Thursday, October 8, 2015

Cherchez la Lesbienne

The other day at the public library book sale I picked up a charming book I've been wanting to read for a long time: Diamonds Are a Dyke's Best Friend (Firebrand Books, 1988) by Yvonne Zipter, an informal look at lesbians and softball.  I just finished it, and enjoyed it all the way through.  Zipter, a freelance journalist and poet, had found softball a helpful community builder and enjoyable recreation, so when a friend suggested she write about it, she came up with this book.  It's not a monograph, but she did read up on women in sports, circulate questionnaires, and interview people.

Zipter spends some space on friction between jocks and feminists, though one of the book's virtues is that Zipter recognizes that the groups are not mutually exclusive, and is more interested in doing justice to the variety of views and politics among lesbians rather than finding a unifying essence despite everything.  (After all, the dyke cartoonist Alison Bechdel -- several of whose drawings illustrate the book -- has celebrated lesbian softball as played by her strongly feminist characters.)   But I was brought up short by this quotation excerpt from one of the questionnaires:
Stephie: "What do you mean by feminist?  When I think of feminists, I think of hairy armpits, hairy legs, ERA all the way ... I believe in equal pay, yes.  [But] if I was straight and went out on a date with a guy, I'd still want the guy to open the door for me.  I don't think I'm a feminist.  I believe in equal rights -- don't get me wrong -- and I believe in equal pay, but ... I know some women are feminists but I'm not like that" [139].
Hairy armpits?  Hairy legs?!  Why, they sound like a bunch of lesbians!

Let me remind the reader: the person quoted here is herself a lesbian.  Yet she deploys the crudest and most laughable stereotypes of lesbians to distinguish and distance herself from feminists.  (Her evident assumption that "ERA all the way" is an extreme radfem slogan is equally wack: the Equal Rights Amendment was a liberal-feminist project.  And. of course, it was meant to enforce the "equal rights" that Stephie claims to support.)  I wonder who holds the door for whom when Stephie goes on a date with another woman?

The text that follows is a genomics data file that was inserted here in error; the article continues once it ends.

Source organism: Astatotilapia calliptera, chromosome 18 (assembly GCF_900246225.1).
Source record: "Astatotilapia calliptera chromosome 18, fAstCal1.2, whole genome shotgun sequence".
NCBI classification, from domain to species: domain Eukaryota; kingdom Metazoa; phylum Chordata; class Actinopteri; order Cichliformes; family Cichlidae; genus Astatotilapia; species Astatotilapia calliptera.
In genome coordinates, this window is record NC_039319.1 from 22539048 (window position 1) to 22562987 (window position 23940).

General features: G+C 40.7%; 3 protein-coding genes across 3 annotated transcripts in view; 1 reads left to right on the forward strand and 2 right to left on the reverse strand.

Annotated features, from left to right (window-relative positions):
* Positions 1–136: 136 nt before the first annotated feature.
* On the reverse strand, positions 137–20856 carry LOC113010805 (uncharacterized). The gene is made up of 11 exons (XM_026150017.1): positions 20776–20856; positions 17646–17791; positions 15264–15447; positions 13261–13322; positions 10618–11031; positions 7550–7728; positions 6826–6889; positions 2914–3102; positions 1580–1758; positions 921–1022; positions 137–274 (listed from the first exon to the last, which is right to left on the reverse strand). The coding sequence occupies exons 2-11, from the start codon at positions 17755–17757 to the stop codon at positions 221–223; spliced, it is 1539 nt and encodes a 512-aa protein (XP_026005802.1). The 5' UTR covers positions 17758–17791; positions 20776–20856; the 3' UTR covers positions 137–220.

My first thought as I tried to resolve the cognitive dissonance this quotation ignited was that Stephie was an unreconstructed femme, but she could just as easily be a butch with hairy armpits and hairy legs herself.  One happily effeminate gay man I met in my first year in a gay community said, when he learned I was involved in the campus Gay Liberation Front, said to me: "The GLF? Aren't they all -- you know -- [hand wiggle] effeminate?"  He promptly burst out laughing, acknowledging his own queeniness, and I have never been able to decide whether Reggie was serious or was just performing one of his little comedy routines (he had several).  Later, though, I met other less-than-butch gay men who denounced other GLB student organizations in the same terms: Oh, they're all just a bunch of screaming queens.

If Stephie were a straight woman, even a straight feminist, she might use the same stereotypes to establish firmly that she's not a lesbian.  (The trope about holding the door open is still, astonishingly, with us, and invoked by women as well as men.)  Zipter also discusses the anxiety of women athletes trying to fend off the stereotype that they are lesbians -- even when they are lesbians.  That's the irony of Stephie's remarks: she's not really talking about feminists, she's talking about lesbians, even if she shaves her own legs and armpits.  It's a fascinating example of someone tripping over her own stereotypes, and of the difficulties people have with thinking about principles and politics.